• Alexandrova, A., & Grishina, E. (2005). Nonuniform development of municipalities. [in Russian]. Voprosy Ekonomiki, 8, 97–105.
  • Alexeev, M. (2016). Fiscal incentives in federations: Russia and the U.S. compared. Comparative Economic Studies, 58(4), 485–506. 10.1057/s41294-016-0010-4
  • Blagoveschensky, Y. (2014). Financial solvency of Russian regions 2005–2011: Experience of classification analysis. [in Russian]. Journal of the New Economic Association, 2(23), 61–88.
  • Blöchliger, H., & Kantorowicz, J. (2016). Fiscal constitutions: An empirical assessment. In: OECD, Fiscal federalism 2016: Making decentralization work (Ch. 2). Paris: OECD Publishing.
  • Bukhval’d, E. (2008). Russian federalism and a critical stage of development. [in Russian]. Voprosy Ekonomiki, 9, 70–83.
  • Erbil, N. (2011). Is fiscal policy procyclical in developing oil-producing countries? International Monetary Fund Working Paper, No. 11/171.
  • Granberg, A. (2001). The strategy of territorial social and economic development of Russia: From idea to implementation. [in Russian]. Voprosy Ekonomiki, 9, 15–27.
  • Grigoriev, L., Zubarevich, N., & Urozhaeva, Y. (2008). Scylla and Charibdis of regional policy. [in Russian]. Voprosy Ekonomiki, 2, 83–98.
  • Hall, R. E., & Jones, Ch. I. (1999). Why do some countries produce so much more output per worker than others? The Quarterly Journal of Economics, 114(1), 83–116. 10.1162/003355399555954
  • Im, K. S., Pesaran, M. H., & Shin, Y. (2003). Testing for unit roots in heterogeneous panels. Journal of Econometrics, 115(1), 53–74. 10.1016/S0304-4076(03)00092-7
  • Imbs, J. (2004). Trade, finance, specialization, and synchronization. The Review of Economics and Statistics, 86(3), 723–734. 10.1162/0034653041811707
  • Kadochnikov, P., Sinelnikov-Murylev, S., & Trunin, I. (2002). The system of federal financial aid to RF subjects and fiscal behavior of regional authorities in 1994–2000. [in Russian]. Voprosy Ekonomiki, 8, 31–50.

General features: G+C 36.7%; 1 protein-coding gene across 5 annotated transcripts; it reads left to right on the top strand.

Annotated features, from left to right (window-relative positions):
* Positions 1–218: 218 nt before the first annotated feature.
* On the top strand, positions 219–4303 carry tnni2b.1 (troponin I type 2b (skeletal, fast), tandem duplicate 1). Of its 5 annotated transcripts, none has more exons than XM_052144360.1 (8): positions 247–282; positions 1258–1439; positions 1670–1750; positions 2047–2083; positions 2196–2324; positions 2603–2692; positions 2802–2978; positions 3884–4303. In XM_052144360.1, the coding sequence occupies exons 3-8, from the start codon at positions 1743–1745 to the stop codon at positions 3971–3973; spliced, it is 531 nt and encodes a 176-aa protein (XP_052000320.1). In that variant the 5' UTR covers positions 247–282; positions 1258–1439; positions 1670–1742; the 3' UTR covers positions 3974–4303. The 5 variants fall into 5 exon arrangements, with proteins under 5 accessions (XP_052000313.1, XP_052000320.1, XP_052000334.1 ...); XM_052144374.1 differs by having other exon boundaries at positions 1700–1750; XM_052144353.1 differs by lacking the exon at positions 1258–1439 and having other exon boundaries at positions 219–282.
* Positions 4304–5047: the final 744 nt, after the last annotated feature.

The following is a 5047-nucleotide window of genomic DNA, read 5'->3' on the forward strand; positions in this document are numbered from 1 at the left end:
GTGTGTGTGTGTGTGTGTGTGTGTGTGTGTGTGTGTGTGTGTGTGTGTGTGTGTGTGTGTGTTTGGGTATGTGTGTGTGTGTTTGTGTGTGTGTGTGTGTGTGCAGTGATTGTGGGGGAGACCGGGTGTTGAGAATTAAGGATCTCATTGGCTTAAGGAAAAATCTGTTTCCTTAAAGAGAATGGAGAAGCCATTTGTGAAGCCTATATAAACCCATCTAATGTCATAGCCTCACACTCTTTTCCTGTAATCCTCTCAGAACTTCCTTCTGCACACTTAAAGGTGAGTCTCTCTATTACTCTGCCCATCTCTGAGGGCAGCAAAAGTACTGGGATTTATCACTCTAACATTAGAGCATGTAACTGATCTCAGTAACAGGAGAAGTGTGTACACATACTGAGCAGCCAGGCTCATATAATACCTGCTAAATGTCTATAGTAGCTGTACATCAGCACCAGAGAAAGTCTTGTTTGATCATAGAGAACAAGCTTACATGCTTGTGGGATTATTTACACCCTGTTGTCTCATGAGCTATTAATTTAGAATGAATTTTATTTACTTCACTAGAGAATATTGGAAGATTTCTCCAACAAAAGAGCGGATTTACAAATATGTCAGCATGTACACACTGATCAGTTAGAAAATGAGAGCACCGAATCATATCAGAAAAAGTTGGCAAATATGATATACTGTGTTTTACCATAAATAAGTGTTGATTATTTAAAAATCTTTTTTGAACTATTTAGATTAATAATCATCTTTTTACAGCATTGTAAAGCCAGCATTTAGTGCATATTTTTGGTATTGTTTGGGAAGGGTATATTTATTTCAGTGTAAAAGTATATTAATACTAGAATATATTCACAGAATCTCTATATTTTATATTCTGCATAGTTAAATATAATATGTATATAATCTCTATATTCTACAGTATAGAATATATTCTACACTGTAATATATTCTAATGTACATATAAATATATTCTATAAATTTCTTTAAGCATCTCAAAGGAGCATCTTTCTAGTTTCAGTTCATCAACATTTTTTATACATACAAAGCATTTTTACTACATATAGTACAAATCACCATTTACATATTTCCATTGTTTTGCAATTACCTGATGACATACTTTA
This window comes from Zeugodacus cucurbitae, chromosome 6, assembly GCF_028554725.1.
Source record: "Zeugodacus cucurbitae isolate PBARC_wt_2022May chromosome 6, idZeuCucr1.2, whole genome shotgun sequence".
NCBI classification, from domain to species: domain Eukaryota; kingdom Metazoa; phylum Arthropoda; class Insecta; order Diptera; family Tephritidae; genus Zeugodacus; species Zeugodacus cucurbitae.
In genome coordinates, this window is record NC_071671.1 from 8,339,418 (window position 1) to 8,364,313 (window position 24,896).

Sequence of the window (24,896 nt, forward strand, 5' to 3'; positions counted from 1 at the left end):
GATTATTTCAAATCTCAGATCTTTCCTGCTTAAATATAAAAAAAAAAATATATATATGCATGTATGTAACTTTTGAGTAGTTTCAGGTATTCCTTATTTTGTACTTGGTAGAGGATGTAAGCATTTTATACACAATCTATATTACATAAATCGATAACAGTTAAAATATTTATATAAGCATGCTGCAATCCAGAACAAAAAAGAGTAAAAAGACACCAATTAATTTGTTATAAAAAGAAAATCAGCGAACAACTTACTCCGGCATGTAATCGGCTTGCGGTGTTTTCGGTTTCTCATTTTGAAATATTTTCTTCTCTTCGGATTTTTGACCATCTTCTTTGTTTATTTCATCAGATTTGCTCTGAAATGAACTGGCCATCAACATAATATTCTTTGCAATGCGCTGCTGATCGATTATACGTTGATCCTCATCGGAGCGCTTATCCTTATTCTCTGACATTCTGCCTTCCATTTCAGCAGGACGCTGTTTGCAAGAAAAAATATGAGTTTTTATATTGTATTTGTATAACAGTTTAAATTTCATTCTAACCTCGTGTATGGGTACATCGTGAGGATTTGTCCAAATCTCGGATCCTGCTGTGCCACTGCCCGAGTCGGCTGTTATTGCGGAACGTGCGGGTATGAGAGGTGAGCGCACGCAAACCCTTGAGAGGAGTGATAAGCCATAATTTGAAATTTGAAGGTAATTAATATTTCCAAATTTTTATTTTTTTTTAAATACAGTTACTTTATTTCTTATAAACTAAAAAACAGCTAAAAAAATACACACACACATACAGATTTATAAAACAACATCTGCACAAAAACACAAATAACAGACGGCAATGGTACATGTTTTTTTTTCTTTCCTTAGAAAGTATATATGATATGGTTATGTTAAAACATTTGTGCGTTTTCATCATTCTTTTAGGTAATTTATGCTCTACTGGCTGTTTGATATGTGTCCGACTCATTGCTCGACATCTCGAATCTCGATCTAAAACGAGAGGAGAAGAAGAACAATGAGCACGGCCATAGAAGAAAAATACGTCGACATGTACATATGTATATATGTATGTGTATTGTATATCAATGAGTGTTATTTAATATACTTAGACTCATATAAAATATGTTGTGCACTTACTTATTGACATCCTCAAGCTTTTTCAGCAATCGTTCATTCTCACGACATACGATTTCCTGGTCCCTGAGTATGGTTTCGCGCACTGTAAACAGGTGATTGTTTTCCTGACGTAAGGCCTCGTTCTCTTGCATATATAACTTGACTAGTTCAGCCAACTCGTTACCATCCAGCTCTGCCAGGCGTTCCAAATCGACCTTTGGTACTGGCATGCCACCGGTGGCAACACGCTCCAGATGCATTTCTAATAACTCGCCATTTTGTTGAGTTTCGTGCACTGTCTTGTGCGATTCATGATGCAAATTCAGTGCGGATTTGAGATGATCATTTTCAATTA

• Khristenko, V. (2002). Fiscal federalism development in Russia: Results of the 1990s and tasks for the future. [in Russian]. Voprosy Ekonomiki, 2, 4–18.
  • Klimanov, V., & Lavrov, A. (2004). Intergovernmental fiscal relations in Russia in the present time. [in Russian]. Voprosy Ekonomiki, 11, 111–125.
  • Kolomak, E. (2014). Development of Russian urban system: Trends and determinants. [in Russian]. Voprosy Ekonomiki, 10, 82–96.
  • Krugman, P. (1991). Geography and trade. Cambridge, MA: MIT Press.
  • Lavrov, A., Litwack, J., & Sutherland, D. (2001). Reforming intergovernment relations in Russia: “Market-promoting federalism [in Russian]. Voprosy Ekonomiki, 4, 32–51.
  • Leksin, V. (2006). “Regional capitals” in Russian economic and social life. [in Russian]. Voprosy Ekonomiki, 7, 84–93.
  • Leuthold, J. H. (1991). Tax shares in developing economies: A panel study. Journal of Development Economics, 35(1), 173–185. 10.1016/0304-3878(91)90072-4
  • Maddala, G. S., & Wu, S. (1999). A comparative study of unit root tests with panel data and a new simple test. Oxford Bulletin of Economics and Statistics, 61(S1), 631–652. 10.1111/1468-0084.61.s1.13
  • Mau, V., & Yanovsky, K. (2001). Political and legal factors of economic growth in the Russian regions. [in Russian]. Voprosy Ekonomiki, 11, 17–33.
  • Mundell, R. (1961). A theory of optimal currency areas. The American Economic Review, 51(4), 657–665.
  • Nazarov, V. (2006). Perspectives of reforming the system of interbudget relations in Russia (In the light of the international experience). [in Russian]. Voprosy Ekonomiki, 9, 112–127.
  • OECD. (2016). Fiscal federalism 2016: Making decentralization work. Paris: OECD.
  • Pedroni, P., & Yao, J. Y. (2006). Regional income divergence in China. Journal of Asian Economics, 17(2), 294–315. 10.1016/j.asieco.2005.09.005